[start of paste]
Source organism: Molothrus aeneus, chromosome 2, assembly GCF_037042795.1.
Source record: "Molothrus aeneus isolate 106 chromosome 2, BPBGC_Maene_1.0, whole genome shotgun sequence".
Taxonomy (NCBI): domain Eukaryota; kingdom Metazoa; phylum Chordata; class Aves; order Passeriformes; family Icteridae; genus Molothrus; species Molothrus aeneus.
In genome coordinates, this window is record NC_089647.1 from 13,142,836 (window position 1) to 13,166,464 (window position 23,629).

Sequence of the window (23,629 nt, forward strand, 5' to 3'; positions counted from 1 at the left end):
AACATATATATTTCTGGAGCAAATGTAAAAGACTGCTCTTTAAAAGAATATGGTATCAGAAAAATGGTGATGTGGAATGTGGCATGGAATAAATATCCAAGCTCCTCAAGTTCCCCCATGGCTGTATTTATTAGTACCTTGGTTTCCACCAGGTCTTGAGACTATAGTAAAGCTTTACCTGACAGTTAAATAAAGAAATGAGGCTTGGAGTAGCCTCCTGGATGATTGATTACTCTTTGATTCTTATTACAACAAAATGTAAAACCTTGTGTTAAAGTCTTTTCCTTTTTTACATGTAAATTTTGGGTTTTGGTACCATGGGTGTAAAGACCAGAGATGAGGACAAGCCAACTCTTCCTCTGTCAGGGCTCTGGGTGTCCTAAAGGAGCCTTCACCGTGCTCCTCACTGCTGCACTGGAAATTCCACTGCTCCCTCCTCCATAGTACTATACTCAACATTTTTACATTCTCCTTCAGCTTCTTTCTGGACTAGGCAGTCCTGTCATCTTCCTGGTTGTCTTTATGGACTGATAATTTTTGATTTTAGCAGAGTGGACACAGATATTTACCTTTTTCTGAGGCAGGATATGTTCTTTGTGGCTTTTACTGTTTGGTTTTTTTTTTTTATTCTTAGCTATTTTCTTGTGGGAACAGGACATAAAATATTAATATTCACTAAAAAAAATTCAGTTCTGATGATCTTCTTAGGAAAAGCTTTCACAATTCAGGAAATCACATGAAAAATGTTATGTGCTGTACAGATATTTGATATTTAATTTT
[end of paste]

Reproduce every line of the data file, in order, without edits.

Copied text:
Source organism: Molothrus aeneus, chromosome 2, assembly GCF_037042795.1.
Source record: "Molothrus aeneus isolate 106 chromosome 2, BPBGC_Maene_1.0, whole genome shotgun sequence".
Taxonomy (NCBI): domain Eukaryota; kingdom Metazoa; phylum Chordata; class Aves; order Passeriformes; family Icteridae; genus Molothrus; species Molothrus aeneus.
In genome coordinates, this window is record NC_089647.1 from 13,142,836 (window position 1) to 13,166,464 (window position 23,629).

Sequence of the window (23,629 nt, forward strand, 5' to 3'; positions counted from 1 at the left end):
AACATATATATTTCTGGAGCAAATGTAAAAGACTGCTCTTTAAAAGAATATGGTATCAGAAAAATGGTGATGTGGAATGTGGCATGGAATAAATATCCAAGCTCCTCAAGTTCCCCCATGGCTGTATTTATTAGTACCTTGGTTTCCACCAGGTCTTGAGACTATAGTAAAGCTTTACCTGACAGTTAAATAAAGAAATGAGGCTTGGAGTAGCCTCCTGGATGATTGATTACTCTTTGATTCTTATTACAACAAAATGTAAAACCTTGTGTTAAAGTCTTTTCCTTTTTTACATGTAAATTTTGGGTTTTGGTACCATGGGTGTAAAGACCAGAGATGAGGACAAGCCAACTCTTCCTCTGTCAGGGCTCTGGGTGTCCTAAAGGAGCCTTCACCGTGCTCCTCACTGCTGCACTGGAAATTCCACTGCTCCCTCCTCCATAGTACTATACTCAACATTTTTACATTCTCCTTCAGCTTCTTTCTGGACTAGGCAGTCCTGTCATCTTCCTGGTTGTCTTTATGGACTGATAATTTTTGATTTTAGCAGAGTGGACACAGATATTTACCTTTTTCTGAGGCAGGATATGTTCTTTGTGGCTTTTACTGTTTGGTTTTTTTTTTTTATTCTTAGCTATTTTCTTGTGGGAACAGGACATAAAATATTAATATTCACTAAAAAAAATTCAGTTCTGATGATCTTCTTAGGAAAAGCTTTCACAATTCAGGAAATCACATGAAAAATGTTATGTGCTGTACAGATATTTGATATTTAATTTT